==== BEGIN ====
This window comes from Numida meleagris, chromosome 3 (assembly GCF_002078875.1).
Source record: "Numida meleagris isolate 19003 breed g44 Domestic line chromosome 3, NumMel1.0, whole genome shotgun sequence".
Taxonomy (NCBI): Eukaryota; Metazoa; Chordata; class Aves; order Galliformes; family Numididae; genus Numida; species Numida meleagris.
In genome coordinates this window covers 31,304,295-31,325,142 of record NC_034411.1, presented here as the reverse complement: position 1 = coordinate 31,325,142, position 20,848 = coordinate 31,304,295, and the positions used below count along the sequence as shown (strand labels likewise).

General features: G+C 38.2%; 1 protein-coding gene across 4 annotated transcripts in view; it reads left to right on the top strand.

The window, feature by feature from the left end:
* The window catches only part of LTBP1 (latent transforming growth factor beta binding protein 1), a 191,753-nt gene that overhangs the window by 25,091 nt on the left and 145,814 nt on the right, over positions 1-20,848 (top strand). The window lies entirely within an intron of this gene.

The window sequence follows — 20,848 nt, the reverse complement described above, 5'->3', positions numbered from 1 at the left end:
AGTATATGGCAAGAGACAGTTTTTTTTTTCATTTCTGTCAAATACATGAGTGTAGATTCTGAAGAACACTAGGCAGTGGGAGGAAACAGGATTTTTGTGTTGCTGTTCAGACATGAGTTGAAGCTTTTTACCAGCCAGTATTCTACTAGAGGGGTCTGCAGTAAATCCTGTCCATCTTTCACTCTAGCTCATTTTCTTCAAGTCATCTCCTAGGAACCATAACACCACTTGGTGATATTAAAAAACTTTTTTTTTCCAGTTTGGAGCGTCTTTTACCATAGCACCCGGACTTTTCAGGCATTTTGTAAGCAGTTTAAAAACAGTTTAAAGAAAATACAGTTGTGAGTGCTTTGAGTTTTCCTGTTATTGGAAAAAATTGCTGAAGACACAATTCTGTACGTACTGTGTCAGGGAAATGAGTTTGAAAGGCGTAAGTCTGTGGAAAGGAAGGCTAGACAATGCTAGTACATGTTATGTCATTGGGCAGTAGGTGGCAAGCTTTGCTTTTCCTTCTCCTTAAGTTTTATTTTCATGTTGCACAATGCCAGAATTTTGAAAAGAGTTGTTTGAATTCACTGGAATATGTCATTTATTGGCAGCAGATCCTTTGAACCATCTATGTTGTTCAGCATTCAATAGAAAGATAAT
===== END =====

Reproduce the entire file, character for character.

This window comes from Numida meleagris, chromosome 3 (assembly GCF_002078875.1).
Source record: "Numida meleagris isolate 19003 breed g44 Domestic line chromosome 3, NumMel1.0, whole genome shotgun sequence".
Taxonomy (NCBI): Eukaryota; Metazoa; Chordata; class Aves; order Galliformes; family Numididae; genus Numida; species Numida meleagris.
In genome coordinates this window covers 31,304,295-31,325,142 of record NC_034411.1, presented here as the reverse complement: position 1 = coordinate 31,325,142, position 20,848 = coordinate 31,304,295, and the positions used below count along the sequence as shown (strand labels likewise).

General features: G+C 38.2%; 1 protein-coding gene across 4 annotated transcripts in view; it reads left to right on the top strand.

The window, feature by feature from the left end:
* The window catches only part of LTBP1 (latent transforming growth factor beta binding protein 1), a 191,753-nt gene that overhangs the window by 25,091 nt on the left and 145,814 nt on the right, over positions 1-20,848 (top strand). The window lies entirely within an intron of this gene.

The window sequence follows — 20,848 nt, the reverse complement described above, 5'->3', positions numbered from 1 at the left end:
AGTATATGGCAAGAGACAGTTTTTTTTTTCATTTCTGTCAAATACATGAGTGTAGATTCTGAAGAACACTAGGCAGTGGGAGGAAACAGGATTTTTGTGTTGCTGTTCAGACATGAGTTGAAGCTTTTTACCAGCCAGTATTCTACTAGAGGGGTCTGCAGTAAATCCTGTCCATCTTTCACTCTAGCTCATTTTCTTCAAGTCATCTCCTAGGAACCATAACACCACTTGGTGATATTAAAAAACTTTTTTTTTCCAGTTTGGAGCGTCTTTTACCATAGCACCCGGACTTTTCAGGCATTTTGTAAGCAGTTTAAAAACAGTTTAAAGAAAATACAGTTGTGAGTGCTTTGAGTTTTCCTGTTATTGGAAAAAATTGCTGAAGACACAATTCTGTACGTACTGTGTCAGGGAAATGAGTTTGAAAGGCGTAAGTCTGTGGAAAGGAAGGCTAGACAATGCTAGTACATGTTATGTCATTGGGCAGTAGGTGGCAAGCTTTGCTTTTCCTTCTCCTTAAGTTTTATTTTCATGTTGCACAATGCCAGAATTTTGAAAAGAGTTGTTTGAATTCACTGGAATATGTCATTTATTGGCAGCAGATCCTTTGAACCATCTATGTTGTTCAGCATTCAATAGAAAGATAAT